LSD — My Problem Child
10. Various Visitors
The diverse aspects, the multi-faceted emanations of LSD are
also expressed in the variety of cultural circles with which this substance
has brought me into contact. On the scientific plane, this has involved
colleagues-chemists, pharmacologists, physicians, and mycologists—whom I
met at universities, congresses, lectures, or with whom I came into association
through publication. In the literary-philosophical field there were contacts
with writers. In the preceding chapters I have reported on the relationships
of this type that were most significant for me. LSD also provided me with
a variegated series of personal acquaintances from the drug scene and from
hippie circles, which will briefly be described here.
Most of these visitors came from the United States and were
young people, often in transit to the Far East in search of Eastern wisdom
or of a guru; or else hoping to come by drugs more easily there. Prague
also was sometimes the goal, because LSD of good quality could at the time
easily be acquired there. [Translator's Note: When Sandoz's patents on LSD
expired in 1963, the Czech pharmaceutical firm Spofa began to manufacture
the drug.] Once arrived in Europe, they wanted to take advantage of the
opportunity to see the father of LSD, "the man who made the famous LSD bicycle
trip." But more serious concerns sometimes motivated a visit. There was
the desire to report on personal LSD experiences and to debate the purport
of their meaning, at the source, so to speak. Only rarely did a visit prove
to be inspired by the desire to obtain LSD when a visitor hinted that he
or she wished once to experiment with most assuredly pure material, with
Visitors of various types and with diverse desires also came
from Switzerland and other European countries. Such encounters have become
rarer in recent times, which may be related to the fact that LSD has become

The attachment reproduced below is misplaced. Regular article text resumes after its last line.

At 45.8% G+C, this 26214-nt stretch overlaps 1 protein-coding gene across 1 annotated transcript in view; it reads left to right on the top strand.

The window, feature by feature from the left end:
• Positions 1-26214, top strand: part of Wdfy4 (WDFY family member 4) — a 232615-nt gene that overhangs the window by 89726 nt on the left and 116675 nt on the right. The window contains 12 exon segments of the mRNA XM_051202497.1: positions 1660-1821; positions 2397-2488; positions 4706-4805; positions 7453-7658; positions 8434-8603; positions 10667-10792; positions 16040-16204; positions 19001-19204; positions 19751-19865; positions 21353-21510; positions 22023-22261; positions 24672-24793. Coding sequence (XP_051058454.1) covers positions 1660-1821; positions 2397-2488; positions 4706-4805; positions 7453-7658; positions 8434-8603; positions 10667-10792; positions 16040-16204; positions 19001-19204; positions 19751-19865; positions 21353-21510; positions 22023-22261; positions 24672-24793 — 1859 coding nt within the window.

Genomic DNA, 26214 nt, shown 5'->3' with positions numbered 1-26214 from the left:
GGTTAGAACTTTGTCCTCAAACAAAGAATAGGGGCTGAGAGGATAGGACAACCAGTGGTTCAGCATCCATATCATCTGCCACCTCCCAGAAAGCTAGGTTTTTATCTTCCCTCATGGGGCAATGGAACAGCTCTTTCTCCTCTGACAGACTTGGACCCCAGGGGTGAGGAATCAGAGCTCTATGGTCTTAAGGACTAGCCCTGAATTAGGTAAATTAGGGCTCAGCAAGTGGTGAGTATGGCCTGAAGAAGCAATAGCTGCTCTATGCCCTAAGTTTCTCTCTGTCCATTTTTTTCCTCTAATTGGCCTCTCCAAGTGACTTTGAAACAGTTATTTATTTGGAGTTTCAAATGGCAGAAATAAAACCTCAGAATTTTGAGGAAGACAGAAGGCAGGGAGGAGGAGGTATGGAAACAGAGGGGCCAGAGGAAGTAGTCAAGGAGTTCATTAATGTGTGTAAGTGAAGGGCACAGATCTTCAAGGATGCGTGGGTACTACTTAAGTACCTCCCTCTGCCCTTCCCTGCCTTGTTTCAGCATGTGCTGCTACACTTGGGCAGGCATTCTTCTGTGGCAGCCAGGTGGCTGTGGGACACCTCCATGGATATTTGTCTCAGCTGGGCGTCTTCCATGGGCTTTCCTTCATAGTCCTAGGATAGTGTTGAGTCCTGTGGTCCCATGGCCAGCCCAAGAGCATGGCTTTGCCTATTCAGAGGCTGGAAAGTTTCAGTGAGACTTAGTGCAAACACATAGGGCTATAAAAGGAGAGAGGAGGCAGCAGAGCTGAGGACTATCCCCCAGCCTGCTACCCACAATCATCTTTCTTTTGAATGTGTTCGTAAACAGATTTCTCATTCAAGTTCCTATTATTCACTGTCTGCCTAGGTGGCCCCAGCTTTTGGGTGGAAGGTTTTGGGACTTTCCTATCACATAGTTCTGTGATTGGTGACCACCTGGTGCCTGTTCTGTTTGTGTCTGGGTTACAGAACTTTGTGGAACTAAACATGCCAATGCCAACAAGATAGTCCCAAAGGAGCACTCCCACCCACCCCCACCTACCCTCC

less important in the drug scene. Whenever possible, I have welcomed such
visitors or agreed to meet somewhere. This I considered to be an obligation
connected with my role in the history of LSD, and I have tried to help by
instructing and advising.
Sometimes no true conversation occurred, for example with
the inhibited young man who arrived on a motorbike. I was not clear about
the objective of his visit. He stared at me, as if asking himself: can the
man who has made something so weird as LSD really look so completely ordinary?
With him, as with other similar visitors, I had the feeling that he hoped,
in my presence, the LSD riddle would somehow solve itself.
Other meetings were completely different, like the one with
the young man from Toronto. He invited me to lunch at an exclusive restaurant—impressive
appearance, tall, slender, a businessman, proprietor of an important industrial
firm in Canada, brilliant intellect. He thanked me for the creation of LSD,
which had given his life another direction. He had been 100 percent a businessman,
with a purely materialistic world view. LSD had opened his eyes to the spiritual
aspect of life. Now he possessed a sense for art, literature, and philosophy
and was deeply concerned with religious and metaphysical questions. He now
desired to make the LSD experience accessible in a suitable milieu to his
young wife, and hoped for a similarly fortunate transformation in her.
Not as profound, yet still liberating and rewarding, were
the results of LSD experiments which a young Dane described to me with much
humor and fantasy. He came from California, where he had been a houseboy
for Henry Miller in Big Sur. He moved on to France with the plan of acquiring
a dilapidated farm there, which he, a skilled carpenter, then wanted to
restore himself. I asked him to obtain an autograph of his former employer
for my collection, and after some time I actually received an original piece
of writing from Henry Miller's hand.
A young woman sought me out to report on LSD experiences that
had been of great significance to her inner development. As a superficial
teenager who pursued all sorts of entertainments, and quite neglected by
her parents, she had begun to take LSD out of curiosity and love of adventure.
For three years she took frequent LSD trips. They led to an astonishing
intensification of her inner life. She began to seek after the deeper meaning
of her existence, which eventually revealed itself to her. Then, recognizing
that LSD had no further power to help her, without difficulty or exertion
of will she was able to abandon the drug. Thereafter she was in a position
to develop herself further without artificial means. She was now a happy
intrinsically secure person—thus she concluded her report. This young woman
had decided to tell me her history, because she supposed that I was often
attacked by narrow-minded persons who saw only the damage that LSD sometimes
caused among youths. The immediate motive of her testimony was a conversation
that she had accidentally overheard on a railway journey. A man complained
about me, finding it disgraceful that I had spoken on the LSD problem in
an interview published in the newspaper. In his opinion, I ought to denounce
LSD as primarily the devil's work and should publicly admit my guilt in
Persons in LSD delirium, whose condition could have given